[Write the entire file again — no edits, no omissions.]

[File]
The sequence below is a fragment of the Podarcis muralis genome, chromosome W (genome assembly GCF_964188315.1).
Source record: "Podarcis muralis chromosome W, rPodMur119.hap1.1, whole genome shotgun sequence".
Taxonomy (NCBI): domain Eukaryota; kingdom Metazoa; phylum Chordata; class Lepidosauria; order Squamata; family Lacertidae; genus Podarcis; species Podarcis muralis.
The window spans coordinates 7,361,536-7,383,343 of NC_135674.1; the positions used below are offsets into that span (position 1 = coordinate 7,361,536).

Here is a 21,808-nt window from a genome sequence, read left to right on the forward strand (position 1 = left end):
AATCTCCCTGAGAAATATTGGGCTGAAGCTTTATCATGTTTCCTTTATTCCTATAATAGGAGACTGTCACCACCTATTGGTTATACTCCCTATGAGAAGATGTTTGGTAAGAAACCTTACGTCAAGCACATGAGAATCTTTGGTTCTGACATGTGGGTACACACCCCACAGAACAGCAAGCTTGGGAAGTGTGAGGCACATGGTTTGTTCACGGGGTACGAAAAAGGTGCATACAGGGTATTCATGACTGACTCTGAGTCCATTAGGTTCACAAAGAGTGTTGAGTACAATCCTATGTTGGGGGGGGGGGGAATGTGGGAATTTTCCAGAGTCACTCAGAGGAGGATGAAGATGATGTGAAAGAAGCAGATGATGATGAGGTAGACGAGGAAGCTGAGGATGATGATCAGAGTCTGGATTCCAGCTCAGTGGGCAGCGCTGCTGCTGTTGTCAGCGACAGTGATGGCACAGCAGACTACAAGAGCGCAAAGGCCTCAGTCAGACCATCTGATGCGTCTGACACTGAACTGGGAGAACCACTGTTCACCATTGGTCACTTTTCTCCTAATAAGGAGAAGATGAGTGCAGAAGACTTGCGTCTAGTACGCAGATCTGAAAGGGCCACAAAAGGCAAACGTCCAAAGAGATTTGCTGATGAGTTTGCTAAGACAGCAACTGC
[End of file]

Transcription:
The sequence below is a fragment of the Podarcis muralis genome, chromosome W (genome assembly GCF_964188315.1).
Source record: "Podarcis muralis chromosome W, rPodMur119.hap1.1, whole genome shotgun sequence".
Taxonomy (NCBI): domain Eukaryota; kingdom Metazoa; phylum Chordata; class Lepidosauria; order Squamata; family Lacertidae; genus Podarcis; species Podarcis muralis.
The window spans coordinates 7,361,536-7,383,343 of NC_135674.1; the positions used below are offsets into that span (position 1 = coordinate 7,361,536).

Here is a 21,808-nt window from a genome sequence, read left to right on the forward strand (position 1 = left end):
AATCTCCCTGAGAAATATTGGGCTGAAGCTTTATCATGTTTCCTTTATTCCTATAATAGGAGACTGTCACCACCTATTGGTTATACTCCCTATGAGAAGATGTTTGGTAAGAAACCTTACGTCAAGCACATGAGAATCTTTGGTTCTGACATGTGGGTACACACCCCACAGAACAGCAAGCTTGGGAAGTGTGAGGCACATGGTTTGTTCACGGGGTACGAAAAAGGTGCATACAGGGTATTCATGACTGACTCTGAGTCCATTAGGTTCACAAAGAGTGTTGAGTACAATCCTATGTTGGGGGGGGGGGGAATGTGGGAATTTTCCAGAGTCACTCAGAGGAGGATGAAGATGATGTGAAAGAAGCAGATGATGATGAGGTAGACGAGGAAGCTGAGGATGATGATCAGAGTCTGGATTCCAGCTCAGTGGGCAGCGCTGCTGCTGTTGTCAGCGACAGTGATGGCACAGCAGACTACAAGAGCGCAAAGGCCTCAGTCAGACCATCTGATGCGTCTGACACTGAACTGGGAGAACCACTGTTCACCATTGGTCACTTTTCTCCTAATAAGGAGAAGATGAGTGCAGAAGACTTGCGTCTAGTACGCAGATCTGAAAGGGCCACAAAAGGCAAACGTCCAAAGAGATTTGCTGATGAGTTTGCTAAGACAGCAACTGC